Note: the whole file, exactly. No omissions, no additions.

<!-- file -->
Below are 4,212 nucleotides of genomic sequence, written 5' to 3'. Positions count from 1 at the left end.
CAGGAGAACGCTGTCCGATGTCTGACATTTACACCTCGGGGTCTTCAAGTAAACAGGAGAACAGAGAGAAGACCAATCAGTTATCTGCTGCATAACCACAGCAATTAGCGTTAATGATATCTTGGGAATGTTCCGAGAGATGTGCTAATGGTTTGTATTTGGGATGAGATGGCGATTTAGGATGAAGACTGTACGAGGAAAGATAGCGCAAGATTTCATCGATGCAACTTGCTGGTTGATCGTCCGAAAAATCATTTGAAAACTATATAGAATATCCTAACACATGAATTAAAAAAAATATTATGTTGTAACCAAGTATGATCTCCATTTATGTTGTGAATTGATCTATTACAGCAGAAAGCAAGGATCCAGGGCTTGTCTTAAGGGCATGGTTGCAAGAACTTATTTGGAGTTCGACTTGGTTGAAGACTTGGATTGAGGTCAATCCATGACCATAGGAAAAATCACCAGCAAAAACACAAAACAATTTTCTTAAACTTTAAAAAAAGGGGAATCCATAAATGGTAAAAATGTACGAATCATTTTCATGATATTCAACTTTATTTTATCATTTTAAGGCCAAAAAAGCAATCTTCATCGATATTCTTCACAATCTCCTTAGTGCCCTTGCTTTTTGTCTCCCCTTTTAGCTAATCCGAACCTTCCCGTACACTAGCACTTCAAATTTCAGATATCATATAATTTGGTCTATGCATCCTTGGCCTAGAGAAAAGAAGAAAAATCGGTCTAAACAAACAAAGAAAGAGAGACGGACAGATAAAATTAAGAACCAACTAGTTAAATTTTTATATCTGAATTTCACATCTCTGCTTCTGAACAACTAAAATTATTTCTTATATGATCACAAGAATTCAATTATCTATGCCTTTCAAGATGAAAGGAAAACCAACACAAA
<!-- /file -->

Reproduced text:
Below are 4,212 nucleotides of genomic sequence, written 5' to 3'. Positions count from 1 at the left end.
CAGGAGAACGCTGTCCGATGTCTGACATTTACACCTCGGGGTCTTCAAGTAAACAGGAGAACAGAGAGAAGACCAATCAGTTATCTGCTGCATAACCACAGCAATTAGCGTTAATGATATCTTGGGAATGTTCCGAGAGATGTGCTAATGGTTTGTATTTGGGATGAGATGGCGATTTAGGATGAAGACTGTACGAGGAAAGATAGCGCAAGATTTCATCGATGCAACTTGCTGGTTGATCGTCCGAAAAATCATTTGAAAACTATATAGAATATCCTAACACATGAATTAAAAAAAATATTATGTTGTAACCAAGTATGATCTCCATTTATGTTGTGAATTGATCTATTACAGCAGAAAGCAAGGATCCAGGGCTTGTCTTAAGGGCATGGTTGCAAGAACTTATTTGGAGTTCGACTTGGTTGAAGACTTGGATTGAGGTCAATCCATGACCATAGGAAAAATCACCAGCAAAAACACAAAACAATTTTCTTAAACTTTAAAAAAAGGGGAATCCATAAATGGTAAAAATGTACGAATCATTTTCATGATATTCAACTTTATTTTATCATTTTAAGGCCAAAAAAGCAATCTTCATCGATATTCTTCACAATCTCCTTAGTGCCCTTGCTTTTTGTCTCCCCTTTTAGCTAATCCGAACCTTCCCGTACACTAGCACTTCAAATTTCAGATATCATATAATTTGGTCTATGCATCCTTGGCCTAGAGAAAAGAAGAAAAATCGGTCTAAACAAACAAAGAAAGAGAGACGGACAGATAAAATTAAGAACCAACTAGTTAAATTTTTATATCTGAATTTCACATCTCTGCTTCTGAACAACTAAAATTATTTCTTATATGATCACAAGAATTCAATTATCTATGCCTTTCAAGATGAAAGGAAAACCAACACAAA